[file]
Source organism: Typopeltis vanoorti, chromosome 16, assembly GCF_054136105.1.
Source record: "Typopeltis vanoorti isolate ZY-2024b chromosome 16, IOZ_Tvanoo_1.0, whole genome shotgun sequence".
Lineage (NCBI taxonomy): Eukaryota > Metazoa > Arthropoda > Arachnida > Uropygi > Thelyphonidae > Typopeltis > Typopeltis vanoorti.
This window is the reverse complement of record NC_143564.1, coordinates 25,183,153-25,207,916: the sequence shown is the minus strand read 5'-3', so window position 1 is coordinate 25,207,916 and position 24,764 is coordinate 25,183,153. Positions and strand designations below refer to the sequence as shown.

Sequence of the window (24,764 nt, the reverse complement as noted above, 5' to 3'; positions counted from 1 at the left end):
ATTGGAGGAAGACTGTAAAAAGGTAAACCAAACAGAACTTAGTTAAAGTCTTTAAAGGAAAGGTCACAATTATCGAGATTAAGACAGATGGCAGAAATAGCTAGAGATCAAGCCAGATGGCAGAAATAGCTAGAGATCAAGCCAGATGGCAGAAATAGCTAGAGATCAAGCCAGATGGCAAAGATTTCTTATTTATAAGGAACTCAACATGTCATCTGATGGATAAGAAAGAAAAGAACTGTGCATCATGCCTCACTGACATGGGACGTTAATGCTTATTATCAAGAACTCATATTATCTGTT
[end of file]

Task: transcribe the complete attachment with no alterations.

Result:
Source organism: Typopeltis vanoorti, chromosome 16, assembly GCF_054136105.1.
Source record: "Typopeltis vanoorti isolate ZY-2024b chromosome 16, IOZ_Tvanoo_1.0, whole genome shotgun sequence".
Lineage (NCBI taxonomy): Eukaryota > Metazoa > Arthropoda > Arachnida > Uropygi > Thelyphonidae > Typopeltis > Typopeltis vanoorti.
This window is the reverse complement of record NC_143564.1, coordinates 25,183,153-25,207,916: the sequence shown is the minus strand read 5'-3', so window position 1 is coordinate 25,207,916 and position 24,764 is coordinate 25,183,153. Positions and strand designations below refer to the sequence as shown.

Sequence of the window (24,764 nt, the reverse complement as noted above, 5' to 3'; positions counted from 1 at the left end):
ATTGGAGGAAGACTGTAAAAAGGTAAACCAAACAGAACTTAGTTAAAGTCTTTAAAGGAAAGGTCACAATTATCGAGATTAAGACAGATGGCAGAAATAGCTAGAGATCAAGCCAGATGGCAGAAATAGCTAGAGATCAAGCCAGATGGCAGAAATAGCTAGAGATCAAGCCAGATGGCAAAGATTTCTTATTTATAAGGAACTCAACATGTCATCTGATGGATAAGAAAGAAAAGAACTGTGCATCATGCCTCACTGACATGGGACGTTAATGCTTATTATCAAGAACTCATATTATCTGTT